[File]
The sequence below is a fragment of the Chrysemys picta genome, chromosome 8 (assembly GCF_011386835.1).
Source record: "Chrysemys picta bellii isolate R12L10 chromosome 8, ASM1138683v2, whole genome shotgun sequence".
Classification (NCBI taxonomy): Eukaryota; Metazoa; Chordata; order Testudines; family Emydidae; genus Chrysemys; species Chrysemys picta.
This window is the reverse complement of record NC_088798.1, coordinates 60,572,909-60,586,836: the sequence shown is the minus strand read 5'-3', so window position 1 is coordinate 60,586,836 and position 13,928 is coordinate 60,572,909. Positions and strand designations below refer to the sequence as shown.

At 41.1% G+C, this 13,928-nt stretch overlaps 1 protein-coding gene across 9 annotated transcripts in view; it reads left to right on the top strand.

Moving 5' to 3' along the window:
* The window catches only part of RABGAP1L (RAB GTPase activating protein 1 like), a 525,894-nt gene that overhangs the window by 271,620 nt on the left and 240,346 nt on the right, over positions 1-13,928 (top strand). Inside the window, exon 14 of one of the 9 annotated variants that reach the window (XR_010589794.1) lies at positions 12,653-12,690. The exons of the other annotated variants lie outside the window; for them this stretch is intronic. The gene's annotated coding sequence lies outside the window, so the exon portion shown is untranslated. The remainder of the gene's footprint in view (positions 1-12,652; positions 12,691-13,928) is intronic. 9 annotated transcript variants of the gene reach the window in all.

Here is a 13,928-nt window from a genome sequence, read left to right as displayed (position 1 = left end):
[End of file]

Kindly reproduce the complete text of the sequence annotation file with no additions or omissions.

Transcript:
The sequence below is a fragment of the Chrysemys picta genome, chromosome 8 (assembly GCF_011386835.1).
Source record: "Chrysemys picta bellii isolate R12L10 chromosome 8, ASM1138683v2, whole genome shotgun sequence".
Classification (NCBI taxonomy): Eukaryota; Metazoa; Chordata; order Testudines; family Emydidae; genus Chrysemys; species Chrysemys picta.
This window is the reverse complement of record NC_088798.1, coordinates 60,572,909-60,586,836: the sequence shown is the minus strand read 5'-3', so window position 1 is coordinate 60,586,836 and position 13,928 is coordinate 60,572,909. Positions and strand designations below refer to the sequence as shown.

At 41.1% G+C, this 13,928-nt stretch overlaps 1 protein-coding gene across 9 annotated transcripts in view; it reads left to right on the top strand.

Moving 5' to 3' along the window:
* The window catches only part of RABGAP1L (RAB GTPase activating protein 1 like), a 525,894-nt gene that overhangs the window by 271,620 nt on the left and 240,346 nt on the right, over positions 1-13,928 (top strand). Inside the window, exon 14 of one of the 9 annotated variants that reach the window (XR_010589794.1) lies at positions 12,653-12,690. The exons of the other annotated variants lie outside the window; for them this stretch is intronic. The gene's annotated coding sequence lies outside the window, so the exon portion shown is untranslated. The remainder of the gene's footprint in view (positions 1-12,652; positions 12,691-13,928) is intronic. 9 annotated transcript variants of the gene reach the window in all.

Here is a 13,928-nt window from a genome sequence, read left to right as displayed (position 1 = left end):